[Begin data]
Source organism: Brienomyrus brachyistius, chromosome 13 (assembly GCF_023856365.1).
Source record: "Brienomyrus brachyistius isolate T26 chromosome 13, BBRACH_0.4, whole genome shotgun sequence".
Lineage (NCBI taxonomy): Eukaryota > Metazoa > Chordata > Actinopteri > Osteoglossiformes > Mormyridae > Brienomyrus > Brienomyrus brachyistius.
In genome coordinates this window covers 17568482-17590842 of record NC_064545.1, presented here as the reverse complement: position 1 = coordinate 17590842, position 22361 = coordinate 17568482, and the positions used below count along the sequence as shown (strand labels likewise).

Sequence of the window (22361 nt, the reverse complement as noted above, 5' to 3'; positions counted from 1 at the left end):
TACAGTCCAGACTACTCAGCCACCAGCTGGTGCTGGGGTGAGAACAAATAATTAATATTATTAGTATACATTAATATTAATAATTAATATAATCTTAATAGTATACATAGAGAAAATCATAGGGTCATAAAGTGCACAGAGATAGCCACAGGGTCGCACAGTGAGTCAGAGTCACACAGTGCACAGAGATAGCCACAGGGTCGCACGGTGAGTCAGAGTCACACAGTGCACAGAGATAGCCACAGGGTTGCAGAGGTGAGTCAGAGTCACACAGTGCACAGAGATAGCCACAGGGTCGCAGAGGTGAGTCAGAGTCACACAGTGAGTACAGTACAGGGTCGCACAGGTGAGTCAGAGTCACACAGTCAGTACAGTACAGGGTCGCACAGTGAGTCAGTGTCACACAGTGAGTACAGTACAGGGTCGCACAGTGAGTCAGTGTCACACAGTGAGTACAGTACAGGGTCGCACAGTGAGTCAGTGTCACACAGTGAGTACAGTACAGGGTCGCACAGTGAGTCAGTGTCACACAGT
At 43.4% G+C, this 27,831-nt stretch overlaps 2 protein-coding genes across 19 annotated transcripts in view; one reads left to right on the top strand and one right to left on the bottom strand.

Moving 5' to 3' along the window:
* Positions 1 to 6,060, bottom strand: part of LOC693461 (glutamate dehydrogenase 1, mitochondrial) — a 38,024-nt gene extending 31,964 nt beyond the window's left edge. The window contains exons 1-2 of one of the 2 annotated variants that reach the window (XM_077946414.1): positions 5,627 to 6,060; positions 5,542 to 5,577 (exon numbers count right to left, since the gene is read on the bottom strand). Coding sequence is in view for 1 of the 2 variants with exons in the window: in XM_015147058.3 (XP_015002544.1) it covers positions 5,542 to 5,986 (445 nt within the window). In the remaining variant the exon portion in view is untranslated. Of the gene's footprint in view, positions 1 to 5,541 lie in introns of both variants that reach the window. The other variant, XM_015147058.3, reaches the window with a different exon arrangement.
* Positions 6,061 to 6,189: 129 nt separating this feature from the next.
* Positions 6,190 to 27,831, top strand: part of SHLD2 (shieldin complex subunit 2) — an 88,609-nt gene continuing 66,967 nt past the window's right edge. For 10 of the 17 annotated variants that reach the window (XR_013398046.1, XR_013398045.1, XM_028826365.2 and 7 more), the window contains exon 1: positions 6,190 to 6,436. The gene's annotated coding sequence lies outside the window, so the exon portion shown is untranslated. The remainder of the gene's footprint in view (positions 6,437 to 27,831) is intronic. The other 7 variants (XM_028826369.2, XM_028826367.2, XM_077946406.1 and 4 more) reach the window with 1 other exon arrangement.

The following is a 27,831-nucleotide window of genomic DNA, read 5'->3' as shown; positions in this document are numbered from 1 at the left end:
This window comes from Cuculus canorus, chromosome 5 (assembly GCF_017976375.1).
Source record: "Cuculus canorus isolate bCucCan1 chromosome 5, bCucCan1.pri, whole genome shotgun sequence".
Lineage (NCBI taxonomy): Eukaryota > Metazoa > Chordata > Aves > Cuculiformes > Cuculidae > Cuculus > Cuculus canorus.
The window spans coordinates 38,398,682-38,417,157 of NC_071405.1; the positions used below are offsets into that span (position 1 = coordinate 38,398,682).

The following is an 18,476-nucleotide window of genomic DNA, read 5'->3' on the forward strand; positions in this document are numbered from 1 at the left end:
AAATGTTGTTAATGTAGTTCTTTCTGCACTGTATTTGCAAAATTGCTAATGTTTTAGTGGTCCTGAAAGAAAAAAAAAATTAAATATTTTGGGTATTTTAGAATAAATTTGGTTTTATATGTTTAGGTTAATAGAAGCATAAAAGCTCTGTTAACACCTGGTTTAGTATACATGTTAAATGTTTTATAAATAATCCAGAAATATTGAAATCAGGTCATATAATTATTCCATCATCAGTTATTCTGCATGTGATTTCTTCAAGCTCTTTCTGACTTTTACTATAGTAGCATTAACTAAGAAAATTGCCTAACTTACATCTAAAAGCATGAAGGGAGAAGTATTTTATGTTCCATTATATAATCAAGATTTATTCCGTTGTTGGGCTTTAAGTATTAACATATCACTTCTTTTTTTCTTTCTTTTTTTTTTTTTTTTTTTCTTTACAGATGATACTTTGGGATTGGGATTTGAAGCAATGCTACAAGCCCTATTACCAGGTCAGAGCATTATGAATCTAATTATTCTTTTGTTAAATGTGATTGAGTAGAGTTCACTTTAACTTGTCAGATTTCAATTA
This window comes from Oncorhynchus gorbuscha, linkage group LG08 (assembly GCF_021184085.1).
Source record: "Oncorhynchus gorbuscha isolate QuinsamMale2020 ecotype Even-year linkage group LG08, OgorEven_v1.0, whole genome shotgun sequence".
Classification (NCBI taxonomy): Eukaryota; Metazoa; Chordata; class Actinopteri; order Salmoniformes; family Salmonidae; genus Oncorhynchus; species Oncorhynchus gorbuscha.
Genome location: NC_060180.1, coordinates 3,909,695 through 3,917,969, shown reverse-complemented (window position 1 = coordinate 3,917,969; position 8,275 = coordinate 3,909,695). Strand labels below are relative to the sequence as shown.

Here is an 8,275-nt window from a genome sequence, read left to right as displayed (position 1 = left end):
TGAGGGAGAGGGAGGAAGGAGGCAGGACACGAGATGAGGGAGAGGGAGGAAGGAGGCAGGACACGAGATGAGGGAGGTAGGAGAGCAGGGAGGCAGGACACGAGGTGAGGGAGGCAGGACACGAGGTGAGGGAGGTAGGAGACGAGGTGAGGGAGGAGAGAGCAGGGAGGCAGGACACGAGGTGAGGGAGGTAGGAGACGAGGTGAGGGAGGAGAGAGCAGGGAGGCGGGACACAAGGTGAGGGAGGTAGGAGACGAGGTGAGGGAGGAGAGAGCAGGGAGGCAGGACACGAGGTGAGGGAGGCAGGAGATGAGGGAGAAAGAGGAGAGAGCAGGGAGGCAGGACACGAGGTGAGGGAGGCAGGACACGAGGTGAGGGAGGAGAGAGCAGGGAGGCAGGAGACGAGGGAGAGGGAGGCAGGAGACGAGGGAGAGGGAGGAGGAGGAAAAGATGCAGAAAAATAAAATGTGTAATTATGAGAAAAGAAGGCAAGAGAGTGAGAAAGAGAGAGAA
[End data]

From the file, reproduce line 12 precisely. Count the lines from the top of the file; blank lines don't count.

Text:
The following is a 27,831-nucleotide window of genomic DNA, read 5'->3' as shown; positions in this document are numbered from 1 at the left end: